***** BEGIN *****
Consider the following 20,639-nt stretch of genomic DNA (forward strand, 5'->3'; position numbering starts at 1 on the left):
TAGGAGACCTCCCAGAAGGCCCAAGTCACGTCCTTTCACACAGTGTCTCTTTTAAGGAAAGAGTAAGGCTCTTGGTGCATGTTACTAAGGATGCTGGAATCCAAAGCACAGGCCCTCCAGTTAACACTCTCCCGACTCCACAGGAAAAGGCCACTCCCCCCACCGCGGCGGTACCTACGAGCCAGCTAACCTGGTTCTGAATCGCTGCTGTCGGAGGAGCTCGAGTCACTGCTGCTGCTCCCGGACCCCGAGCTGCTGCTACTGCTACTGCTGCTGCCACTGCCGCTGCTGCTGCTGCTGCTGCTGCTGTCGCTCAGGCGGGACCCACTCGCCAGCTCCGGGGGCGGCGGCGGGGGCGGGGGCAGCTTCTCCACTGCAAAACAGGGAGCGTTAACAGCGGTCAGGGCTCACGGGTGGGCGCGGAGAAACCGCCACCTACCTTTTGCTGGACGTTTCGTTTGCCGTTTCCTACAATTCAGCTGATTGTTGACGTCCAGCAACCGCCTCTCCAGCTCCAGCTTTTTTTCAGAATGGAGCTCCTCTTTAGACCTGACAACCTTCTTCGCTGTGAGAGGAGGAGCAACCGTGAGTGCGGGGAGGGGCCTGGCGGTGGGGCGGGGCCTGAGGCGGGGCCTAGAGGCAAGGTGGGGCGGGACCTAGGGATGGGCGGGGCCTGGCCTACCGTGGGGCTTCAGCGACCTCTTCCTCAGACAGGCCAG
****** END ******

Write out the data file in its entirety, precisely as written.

Consider the following 20,639-nt stretch of genomic DNA (forward strand, 5'->3'; position numbering starts at 1 on the left):
TAGGAGACCTCCCAGAAGGCCCAAGTCACGTCCTTTCACACAGTGTCTCTTTTAAGGAAAGAGTAAGGCTCTTGGTGCATGTTACTAAGGATGCTGGAATCCAAAGCACAGGCCCTCCAGTTAACACTCTCCCGACTCCACAGGAAAAGGCCACTCCCCCCACCGCGGCGGTACCTACGAGCCAGCTAACCTGGTTCTGAATCGCTGCTGTCGGAGGAGCTCGAGTCACTGCTGCTGCTCCCGGACCCCGAGCTGCTGCTACTGCTACTGCTGCTGCCACTGCCGCTGCTGCTGCTGCTGCTGCTGCTGTCGCTCAGGCGGGACCCACTCGCCAGCTCCGGGGGCGGCGGCGGGGGCGGGGGCAGCTTCTCCACTGCAAAACAGGGAGCGTTAACAGCGGTCAGGGCTCACGGGTGGGCGCGGAGAAACCGCCACCTACCTTTTGCTGGACGTTTCGTTTGCCGTTTCCTACAATTCAGCTGATTGTTGACGTCCAGCAACCGCCTCTCCAGCTCCAGCTTTTTTTCAGAATGGAGCTCCTCTTTAGACCTGACAACCTTCTTCGCTGTGAGAGGAGGAGCAACCGTGAGTGCGGGGAGGGGCCTGGCGGTGGGGCGGGGCCTGAGGCGGGGCCTAGAGGCAAGGTGGGGCGGGACCTAGGGATGGGCGGGGCCTGGCCTACCGTGGGGCTTCAGCGACCTCTTCCTCAGACAGGCCAG